The potential anti-neoplastic activity of terpenoids is of continued interest. In this study, we investigate whether methyl sartortuoate, a terpenoid isolated from soft coral, induced cell cycle arrest and apoptosis in a human colon cancer cell line. Culture studies found that methyl sartortuoate inhibited colon cancer cell (LoVo and RKO) growth and caused apoptotic death in a concentration- and time-dependent manner, by activation of caspase-8, caspase-9, caspase-3, p53 and Bax, and inactivation of B-cell lymphoma 2 (Bcl-2) apoptosis regulating proteins. Methyl sartortuoate treatment led to reduced expression of cdc2 and up-regulated p21 and p53, suggesting that Methyl sartortuoate induced G2-M arrest through modulation of p53/p21/cdc2 pathways. Methyl sartortuoate also up-regulated phospho-JNK and phospho-p38 expression levels. This resulted in cell cycle arrest at the G2-M phase and apoptosis in LoVo and RKO cells. Treatment with the JNK inhibitor SP600125 and the p38 MAPK inhibitor SB203580 prevented methyl sartortuoate-induced apoptosis in LoVo cells. Moreover, methyl sartortuoate also prevented neoplasm growth in NOD-SCID nude mice inoculated with LoVo cells. Taken together, these findings suggest that methyl sartortuoate is capable of leading to activation of caspase-8, -9, -3, increasing p53 and Bax/Bcl-2 ratio apoptosis through MAPK-dependent apoptosis and results in G2-M phase arrest in LoVo and RKO cells. Thus, methyl sartortuoate may be a promising anticancer candidate.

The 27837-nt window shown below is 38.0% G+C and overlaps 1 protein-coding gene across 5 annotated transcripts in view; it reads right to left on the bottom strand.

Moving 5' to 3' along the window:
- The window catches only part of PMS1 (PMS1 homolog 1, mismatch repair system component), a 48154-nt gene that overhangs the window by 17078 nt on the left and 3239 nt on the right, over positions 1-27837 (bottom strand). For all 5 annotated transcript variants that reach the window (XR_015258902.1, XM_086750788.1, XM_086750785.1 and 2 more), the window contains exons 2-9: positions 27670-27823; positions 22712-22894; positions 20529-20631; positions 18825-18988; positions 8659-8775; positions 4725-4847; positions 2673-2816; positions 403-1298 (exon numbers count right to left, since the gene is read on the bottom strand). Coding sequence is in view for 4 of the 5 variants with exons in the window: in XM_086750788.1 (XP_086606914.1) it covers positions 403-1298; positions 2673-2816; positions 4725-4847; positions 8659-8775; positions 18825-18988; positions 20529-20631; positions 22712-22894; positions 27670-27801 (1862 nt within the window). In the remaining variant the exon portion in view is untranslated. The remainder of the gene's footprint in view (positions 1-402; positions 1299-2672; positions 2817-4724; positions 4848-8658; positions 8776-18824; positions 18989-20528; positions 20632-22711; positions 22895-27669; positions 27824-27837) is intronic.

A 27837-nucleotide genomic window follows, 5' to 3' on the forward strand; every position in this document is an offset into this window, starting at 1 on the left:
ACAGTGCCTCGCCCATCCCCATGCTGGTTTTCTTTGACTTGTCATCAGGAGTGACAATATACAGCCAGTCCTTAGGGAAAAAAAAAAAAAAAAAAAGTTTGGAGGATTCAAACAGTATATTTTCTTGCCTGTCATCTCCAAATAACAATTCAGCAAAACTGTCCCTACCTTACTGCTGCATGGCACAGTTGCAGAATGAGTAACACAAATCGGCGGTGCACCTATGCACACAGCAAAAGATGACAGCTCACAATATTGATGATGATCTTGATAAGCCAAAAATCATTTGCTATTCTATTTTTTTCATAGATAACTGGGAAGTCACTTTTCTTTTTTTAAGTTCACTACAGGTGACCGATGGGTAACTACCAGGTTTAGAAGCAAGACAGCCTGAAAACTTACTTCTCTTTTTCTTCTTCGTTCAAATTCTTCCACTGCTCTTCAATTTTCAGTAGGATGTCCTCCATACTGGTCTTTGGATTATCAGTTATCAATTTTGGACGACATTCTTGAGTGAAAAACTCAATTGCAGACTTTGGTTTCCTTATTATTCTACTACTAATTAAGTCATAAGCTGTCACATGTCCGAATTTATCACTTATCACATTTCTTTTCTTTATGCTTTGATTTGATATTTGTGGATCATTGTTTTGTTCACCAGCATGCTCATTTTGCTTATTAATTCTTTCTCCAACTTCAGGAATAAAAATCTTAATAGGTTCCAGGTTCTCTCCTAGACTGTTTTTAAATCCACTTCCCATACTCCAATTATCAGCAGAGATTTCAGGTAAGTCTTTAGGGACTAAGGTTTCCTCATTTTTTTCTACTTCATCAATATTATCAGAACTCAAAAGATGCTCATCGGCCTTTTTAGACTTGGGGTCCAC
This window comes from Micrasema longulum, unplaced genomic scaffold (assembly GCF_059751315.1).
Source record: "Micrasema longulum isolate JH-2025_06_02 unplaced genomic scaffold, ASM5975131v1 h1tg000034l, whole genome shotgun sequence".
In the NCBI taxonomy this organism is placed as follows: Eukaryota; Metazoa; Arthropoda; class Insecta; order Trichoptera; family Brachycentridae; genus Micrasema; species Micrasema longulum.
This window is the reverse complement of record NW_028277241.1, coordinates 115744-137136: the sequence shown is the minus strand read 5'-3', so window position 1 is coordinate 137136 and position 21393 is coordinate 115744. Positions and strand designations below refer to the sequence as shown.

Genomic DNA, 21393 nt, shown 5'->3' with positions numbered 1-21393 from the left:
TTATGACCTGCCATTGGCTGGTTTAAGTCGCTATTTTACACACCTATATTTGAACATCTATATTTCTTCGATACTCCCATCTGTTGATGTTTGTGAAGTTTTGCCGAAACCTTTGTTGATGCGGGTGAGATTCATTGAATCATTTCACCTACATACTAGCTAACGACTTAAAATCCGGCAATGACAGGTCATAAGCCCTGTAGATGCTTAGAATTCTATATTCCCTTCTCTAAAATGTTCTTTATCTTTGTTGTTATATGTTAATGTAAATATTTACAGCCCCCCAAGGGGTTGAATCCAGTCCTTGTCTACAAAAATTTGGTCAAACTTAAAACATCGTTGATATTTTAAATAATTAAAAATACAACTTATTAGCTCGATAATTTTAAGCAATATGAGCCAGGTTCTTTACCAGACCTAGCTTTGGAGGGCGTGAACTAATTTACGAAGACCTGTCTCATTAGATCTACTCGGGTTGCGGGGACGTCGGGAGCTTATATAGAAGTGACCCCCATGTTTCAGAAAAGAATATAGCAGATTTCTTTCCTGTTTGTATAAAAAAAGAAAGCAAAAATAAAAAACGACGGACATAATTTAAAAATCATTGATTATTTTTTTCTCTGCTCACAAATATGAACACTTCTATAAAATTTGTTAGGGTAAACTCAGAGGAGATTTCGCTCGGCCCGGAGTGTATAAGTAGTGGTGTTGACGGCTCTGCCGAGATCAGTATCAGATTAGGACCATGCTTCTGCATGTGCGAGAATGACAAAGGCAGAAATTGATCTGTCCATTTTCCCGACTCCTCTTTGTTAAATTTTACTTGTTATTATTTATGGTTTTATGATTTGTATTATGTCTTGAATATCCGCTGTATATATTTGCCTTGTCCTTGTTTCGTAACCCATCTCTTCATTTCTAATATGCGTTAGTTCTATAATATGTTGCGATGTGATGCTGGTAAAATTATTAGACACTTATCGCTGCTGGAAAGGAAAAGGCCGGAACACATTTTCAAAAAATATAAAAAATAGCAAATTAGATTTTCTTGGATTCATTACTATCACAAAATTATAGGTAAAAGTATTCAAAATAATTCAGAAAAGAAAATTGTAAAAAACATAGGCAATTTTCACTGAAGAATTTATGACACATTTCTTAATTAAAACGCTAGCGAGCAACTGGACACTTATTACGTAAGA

8. Lobaplatin arrests cell cycle progression, induces apoptosis and alters the proteome in human cervical cancer cell Line CaSki.

    PubMed

    Li, Xiaoqin; Ran, Li; Fang, Wen; Wang, Donghong

    2014-04-01

    Cervical cancer is one of the most common gynecologic tumors. There is an upward trend in the incidence. The objective of this research was to explore the effect of lobaplatin on cervical cancer CaSki cells proliferation, cell cycle and apoptosis and analysis of the differential expressed proteins of CaSki cells after exposed to lobaplatin. Our findings have shown that lobaplatin inhibits cell proliferations in human cervical cancer CaSki cells in dose- and time-dependent manner. Flow cytometry assay confirmed that lobaplatin affected cervical cancer cell survival by blocking cell cycle progression in S phase and G0/G1 phase and inducing apoptosis in dose- and time-dependent manner. Lobaplatin treatment reduced polypyrimidine tract-binding protein 2, ribose-phosphate pyrophosphokinase, hypothetical protein, terminal uridylyltransferase 7, ubiquitin specific protease 16 and heterogeneous nuclear ribonucleoprotein A2/B1 expression and increase zinc finger protein 91, zinc finger protein, C-X-C motif chemokine 10 precursor, stromal cell protein and laminin subunit alpha-4 expression. Some of the differentially expressed proteins may be associated with antitumor effect of lobaplatin. Lobaplatin showed a good antitumour activity in in vitro models of human cervical cancer cells. These results indicate that lobaplatin could be an effective chemotherapeutic agent in human cervical cancer treatment by inducing apoptosis, cell cycle arrest and changing many kinds of protein molecule expression level.

  9. Notch3 overexpression causes arrest of cell cycle progression by inducing Cdh1 expression in human breast cancer cells.

    PubMed

    Chen, Chun-Fa; Dou, Xiao-Wei; Liang, Yuan-Ke; Lin, Hao-Yu; Bai, Jing-Wen; Zhang, Xi-Xun; Wei, Xiao-Long; Li, Yao-Chen; Zhang, Guo-Jun

    2016-01-01